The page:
Washington: The United States has discounted reports that President Barack Obama would endorse India`s permanent membership of UN Security Council in return for resolving the Kashmir issue, saying there is no link between them.
"I don`t see a link between the two," said State Department spokesman Phillip Crowley when asked about reports that during his India visit, Obama may offer New Delhi a seat on the international high table if it agreed to resolving the long standing dispute with Pakistan.
"I mean, we want to see India and Pakistan work collectively together to resolve tensions regarding Kashmir," he told reporters Thursday
"And we understand that India and a number of countries and the United States are also interested in UN reform, including reforms within the Security Council," Crowley said. "Those are conversations which are ongoing with a wide range of countries."
Asked if the UNSC seat was going to be a big agenda item for Obama when he goes to India in November, Crowley said: "It is an issue that comes up in our ongoing dialogue with India. I can`t predict whether it will come up in November."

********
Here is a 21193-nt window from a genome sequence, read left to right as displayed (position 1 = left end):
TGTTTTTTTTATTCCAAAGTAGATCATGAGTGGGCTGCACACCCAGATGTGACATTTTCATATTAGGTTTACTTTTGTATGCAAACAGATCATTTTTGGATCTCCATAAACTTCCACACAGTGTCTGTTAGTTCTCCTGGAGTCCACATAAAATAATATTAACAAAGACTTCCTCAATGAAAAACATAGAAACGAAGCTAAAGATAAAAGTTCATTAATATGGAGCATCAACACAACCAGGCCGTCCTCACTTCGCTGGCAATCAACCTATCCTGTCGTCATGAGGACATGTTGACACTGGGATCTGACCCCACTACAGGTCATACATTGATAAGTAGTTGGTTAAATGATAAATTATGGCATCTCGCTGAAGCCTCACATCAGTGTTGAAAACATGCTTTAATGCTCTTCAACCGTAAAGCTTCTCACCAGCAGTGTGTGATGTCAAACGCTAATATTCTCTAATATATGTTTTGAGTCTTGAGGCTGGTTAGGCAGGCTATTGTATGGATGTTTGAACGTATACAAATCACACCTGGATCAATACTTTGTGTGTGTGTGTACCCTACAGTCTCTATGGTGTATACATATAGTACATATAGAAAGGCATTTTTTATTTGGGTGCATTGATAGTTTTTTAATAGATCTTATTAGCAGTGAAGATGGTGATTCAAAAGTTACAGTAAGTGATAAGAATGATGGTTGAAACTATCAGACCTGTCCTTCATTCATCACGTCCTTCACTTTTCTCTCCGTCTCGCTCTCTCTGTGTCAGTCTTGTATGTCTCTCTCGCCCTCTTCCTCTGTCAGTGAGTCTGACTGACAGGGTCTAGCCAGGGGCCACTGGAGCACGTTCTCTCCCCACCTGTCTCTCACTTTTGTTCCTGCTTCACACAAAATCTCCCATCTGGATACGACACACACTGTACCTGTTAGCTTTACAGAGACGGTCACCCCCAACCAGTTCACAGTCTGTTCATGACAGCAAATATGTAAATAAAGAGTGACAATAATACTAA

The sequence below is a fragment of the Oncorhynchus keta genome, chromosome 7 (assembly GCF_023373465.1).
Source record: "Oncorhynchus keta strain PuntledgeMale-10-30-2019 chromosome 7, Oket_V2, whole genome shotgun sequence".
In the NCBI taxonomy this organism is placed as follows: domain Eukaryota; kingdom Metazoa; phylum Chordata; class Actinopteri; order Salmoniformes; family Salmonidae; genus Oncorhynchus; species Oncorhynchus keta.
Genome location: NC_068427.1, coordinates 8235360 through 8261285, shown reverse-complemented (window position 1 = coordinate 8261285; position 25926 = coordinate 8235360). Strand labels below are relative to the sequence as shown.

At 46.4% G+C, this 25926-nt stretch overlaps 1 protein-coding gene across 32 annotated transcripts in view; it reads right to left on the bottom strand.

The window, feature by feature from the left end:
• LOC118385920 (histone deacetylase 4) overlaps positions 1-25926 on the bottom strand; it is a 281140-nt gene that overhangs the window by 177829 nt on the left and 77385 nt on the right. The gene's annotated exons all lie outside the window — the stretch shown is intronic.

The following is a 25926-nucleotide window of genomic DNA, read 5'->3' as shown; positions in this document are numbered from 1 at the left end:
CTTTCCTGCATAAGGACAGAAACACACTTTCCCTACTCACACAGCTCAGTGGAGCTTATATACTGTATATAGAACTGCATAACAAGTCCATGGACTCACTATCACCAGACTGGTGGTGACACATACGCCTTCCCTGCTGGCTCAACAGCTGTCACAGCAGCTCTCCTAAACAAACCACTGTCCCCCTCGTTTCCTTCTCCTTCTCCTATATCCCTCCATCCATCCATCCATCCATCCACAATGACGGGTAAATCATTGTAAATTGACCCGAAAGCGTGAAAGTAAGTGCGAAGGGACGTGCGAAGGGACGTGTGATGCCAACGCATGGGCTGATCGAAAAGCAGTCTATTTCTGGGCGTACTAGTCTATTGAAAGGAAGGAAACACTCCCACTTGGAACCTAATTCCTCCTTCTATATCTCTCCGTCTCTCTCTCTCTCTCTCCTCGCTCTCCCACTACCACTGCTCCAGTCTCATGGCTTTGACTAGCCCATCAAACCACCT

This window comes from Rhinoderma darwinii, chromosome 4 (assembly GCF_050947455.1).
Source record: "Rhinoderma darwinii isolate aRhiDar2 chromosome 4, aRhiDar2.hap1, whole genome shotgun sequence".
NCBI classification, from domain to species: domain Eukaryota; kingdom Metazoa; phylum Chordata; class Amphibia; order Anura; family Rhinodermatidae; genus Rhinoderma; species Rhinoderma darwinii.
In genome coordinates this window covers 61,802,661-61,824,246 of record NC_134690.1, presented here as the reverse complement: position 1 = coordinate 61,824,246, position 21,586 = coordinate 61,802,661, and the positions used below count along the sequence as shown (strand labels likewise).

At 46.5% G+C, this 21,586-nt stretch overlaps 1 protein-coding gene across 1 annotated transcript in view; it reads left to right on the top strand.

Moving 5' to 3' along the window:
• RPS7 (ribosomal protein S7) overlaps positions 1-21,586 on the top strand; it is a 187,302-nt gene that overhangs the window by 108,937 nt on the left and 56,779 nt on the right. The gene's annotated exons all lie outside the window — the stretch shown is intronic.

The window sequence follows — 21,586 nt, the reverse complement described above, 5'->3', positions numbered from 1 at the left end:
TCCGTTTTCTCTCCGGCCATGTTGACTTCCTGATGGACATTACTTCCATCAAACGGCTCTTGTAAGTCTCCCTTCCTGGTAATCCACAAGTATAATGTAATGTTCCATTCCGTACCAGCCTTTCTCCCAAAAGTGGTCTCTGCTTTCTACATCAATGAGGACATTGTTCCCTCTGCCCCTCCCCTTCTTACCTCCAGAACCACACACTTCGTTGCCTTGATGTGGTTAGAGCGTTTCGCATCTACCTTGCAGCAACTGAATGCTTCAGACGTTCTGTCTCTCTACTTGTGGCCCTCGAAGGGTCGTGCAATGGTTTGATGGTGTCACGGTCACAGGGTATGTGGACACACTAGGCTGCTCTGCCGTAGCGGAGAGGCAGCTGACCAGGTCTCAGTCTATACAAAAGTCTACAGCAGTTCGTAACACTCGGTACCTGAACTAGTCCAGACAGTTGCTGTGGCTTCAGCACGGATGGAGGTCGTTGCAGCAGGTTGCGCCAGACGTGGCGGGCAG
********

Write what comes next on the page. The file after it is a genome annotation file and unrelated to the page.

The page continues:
Meanwhile, Indian National Security Adviser Shivshankar Menon, who was here to lay the groundwork for the Obama visit Thursday met the Secretary of State Hillary Clinton.
Crowley described it as a follow up on Clinton`s meetings with Indian External Affairs Minister S M Krishna in New York and Defence Minister A K Antony here.
"But they will continue a similar agenda, talking about developments in our bilateral relationship and preparations for the President`s upcoming trip to India," he said.
Menon Wednesday met his US counterpart General James Jones. Earlier, he had meetings on the Capitol Hill with several prominent lawmakers including Senate Foreign Relations Committee chairman John Kerry, 2008 Republican presidential candidate John McCain and Independent senator Joseph Lieberman.